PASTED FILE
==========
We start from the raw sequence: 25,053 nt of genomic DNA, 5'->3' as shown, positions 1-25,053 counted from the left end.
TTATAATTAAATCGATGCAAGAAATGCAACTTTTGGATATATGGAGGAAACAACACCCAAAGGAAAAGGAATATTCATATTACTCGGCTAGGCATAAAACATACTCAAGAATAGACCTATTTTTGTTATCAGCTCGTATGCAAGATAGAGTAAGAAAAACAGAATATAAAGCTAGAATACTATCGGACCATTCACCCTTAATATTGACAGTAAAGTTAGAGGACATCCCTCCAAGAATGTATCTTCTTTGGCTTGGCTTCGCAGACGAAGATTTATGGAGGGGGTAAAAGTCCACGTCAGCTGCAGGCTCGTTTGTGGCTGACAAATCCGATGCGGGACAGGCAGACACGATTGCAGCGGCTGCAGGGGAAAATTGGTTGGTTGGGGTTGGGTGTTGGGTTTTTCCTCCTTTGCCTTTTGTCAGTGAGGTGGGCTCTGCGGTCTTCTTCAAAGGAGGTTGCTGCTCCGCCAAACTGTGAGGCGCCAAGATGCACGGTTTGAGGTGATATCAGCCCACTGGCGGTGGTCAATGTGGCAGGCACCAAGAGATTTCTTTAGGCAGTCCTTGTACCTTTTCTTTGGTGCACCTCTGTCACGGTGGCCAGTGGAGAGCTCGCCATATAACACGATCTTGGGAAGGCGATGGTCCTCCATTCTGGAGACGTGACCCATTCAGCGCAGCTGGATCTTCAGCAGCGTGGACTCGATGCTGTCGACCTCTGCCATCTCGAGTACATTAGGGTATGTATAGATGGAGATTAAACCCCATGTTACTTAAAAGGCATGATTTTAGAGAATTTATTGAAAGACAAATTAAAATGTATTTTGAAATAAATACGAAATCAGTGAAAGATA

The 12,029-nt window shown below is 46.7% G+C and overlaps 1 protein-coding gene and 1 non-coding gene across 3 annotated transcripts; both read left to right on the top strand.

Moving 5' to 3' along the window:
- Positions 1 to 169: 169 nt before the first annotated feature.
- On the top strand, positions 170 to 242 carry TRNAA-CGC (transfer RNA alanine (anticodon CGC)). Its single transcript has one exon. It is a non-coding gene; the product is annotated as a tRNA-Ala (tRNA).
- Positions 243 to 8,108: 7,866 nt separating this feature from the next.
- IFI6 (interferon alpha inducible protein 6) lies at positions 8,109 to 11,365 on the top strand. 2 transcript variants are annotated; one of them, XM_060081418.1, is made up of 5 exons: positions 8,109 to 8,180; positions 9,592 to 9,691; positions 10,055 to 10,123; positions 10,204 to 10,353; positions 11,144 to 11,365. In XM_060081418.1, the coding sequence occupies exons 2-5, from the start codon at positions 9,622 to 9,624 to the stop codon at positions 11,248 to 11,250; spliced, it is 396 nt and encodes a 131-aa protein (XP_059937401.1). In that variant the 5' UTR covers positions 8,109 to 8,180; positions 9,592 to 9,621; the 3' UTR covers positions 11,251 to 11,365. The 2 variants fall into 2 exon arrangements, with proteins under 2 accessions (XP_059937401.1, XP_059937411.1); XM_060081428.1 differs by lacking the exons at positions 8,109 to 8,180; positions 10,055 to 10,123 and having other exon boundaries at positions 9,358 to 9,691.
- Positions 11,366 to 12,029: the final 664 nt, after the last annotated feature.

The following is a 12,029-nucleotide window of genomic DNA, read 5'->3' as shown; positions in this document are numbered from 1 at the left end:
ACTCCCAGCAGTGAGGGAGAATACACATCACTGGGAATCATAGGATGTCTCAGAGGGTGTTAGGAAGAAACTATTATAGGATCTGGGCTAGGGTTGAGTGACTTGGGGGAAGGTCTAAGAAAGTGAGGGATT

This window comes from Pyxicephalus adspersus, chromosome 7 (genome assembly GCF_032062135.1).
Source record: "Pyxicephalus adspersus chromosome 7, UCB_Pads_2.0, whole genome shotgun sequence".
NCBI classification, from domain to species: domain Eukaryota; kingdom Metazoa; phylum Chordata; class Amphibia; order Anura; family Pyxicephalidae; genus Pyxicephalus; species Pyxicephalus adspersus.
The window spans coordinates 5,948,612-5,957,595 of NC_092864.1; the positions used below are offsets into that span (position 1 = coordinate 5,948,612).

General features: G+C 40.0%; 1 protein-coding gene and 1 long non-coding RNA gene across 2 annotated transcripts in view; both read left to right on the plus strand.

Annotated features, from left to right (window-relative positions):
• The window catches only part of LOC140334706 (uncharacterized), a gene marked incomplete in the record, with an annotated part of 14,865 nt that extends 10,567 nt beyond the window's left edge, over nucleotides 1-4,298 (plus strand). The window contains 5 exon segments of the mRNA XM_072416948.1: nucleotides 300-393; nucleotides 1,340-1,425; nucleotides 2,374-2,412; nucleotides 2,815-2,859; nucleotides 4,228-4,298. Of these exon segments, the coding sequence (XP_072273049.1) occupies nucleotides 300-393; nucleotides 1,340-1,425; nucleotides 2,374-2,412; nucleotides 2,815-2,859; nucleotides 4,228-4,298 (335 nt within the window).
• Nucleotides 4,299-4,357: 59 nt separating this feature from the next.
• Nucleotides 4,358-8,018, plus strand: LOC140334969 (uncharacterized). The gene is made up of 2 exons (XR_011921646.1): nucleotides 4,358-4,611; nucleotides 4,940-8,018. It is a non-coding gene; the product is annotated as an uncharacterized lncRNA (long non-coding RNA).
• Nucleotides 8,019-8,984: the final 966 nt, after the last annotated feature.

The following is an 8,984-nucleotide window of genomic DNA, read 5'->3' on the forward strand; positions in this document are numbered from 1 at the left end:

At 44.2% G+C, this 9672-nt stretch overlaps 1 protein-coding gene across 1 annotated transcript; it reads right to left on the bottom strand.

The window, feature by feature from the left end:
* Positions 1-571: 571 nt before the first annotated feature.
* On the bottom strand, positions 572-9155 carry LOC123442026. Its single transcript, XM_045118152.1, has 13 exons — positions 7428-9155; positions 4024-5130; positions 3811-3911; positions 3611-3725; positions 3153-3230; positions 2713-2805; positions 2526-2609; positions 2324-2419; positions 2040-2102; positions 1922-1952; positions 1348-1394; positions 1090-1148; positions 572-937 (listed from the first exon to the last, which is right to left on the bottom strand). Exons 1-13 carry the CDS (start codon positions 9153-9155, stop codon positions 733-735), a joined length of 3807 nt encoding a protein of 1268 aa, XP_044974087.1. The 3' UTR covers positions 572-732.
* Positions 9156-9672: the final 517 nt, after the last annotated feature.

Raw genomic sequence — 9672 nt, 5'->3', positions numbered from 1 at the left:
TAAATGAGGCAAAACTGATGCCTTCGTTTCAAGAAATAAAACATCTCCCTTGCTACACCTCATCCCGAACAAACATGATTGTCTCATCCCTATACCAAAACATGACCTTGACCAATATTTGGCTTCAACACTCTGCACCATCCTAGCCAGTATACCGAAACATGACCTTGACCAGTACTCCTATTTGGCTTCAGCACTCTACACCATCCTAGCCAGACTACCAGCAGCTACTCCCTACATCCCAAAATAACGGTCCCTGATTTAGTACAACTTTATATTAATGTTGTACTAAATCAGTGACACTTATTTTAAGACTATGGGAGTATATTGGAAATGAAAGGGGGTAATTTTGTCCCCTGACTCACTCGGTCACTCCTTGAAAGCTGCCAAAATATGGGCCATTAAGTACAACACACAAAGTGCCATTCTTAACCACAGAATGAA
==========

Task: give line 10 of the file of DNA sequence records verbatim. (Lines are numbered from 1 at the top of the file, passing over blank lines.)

The following is a 12,029-nucleotide window of genomic DNA, read 5'->3' as shown; positions in this document are numbered from 1 at the left end: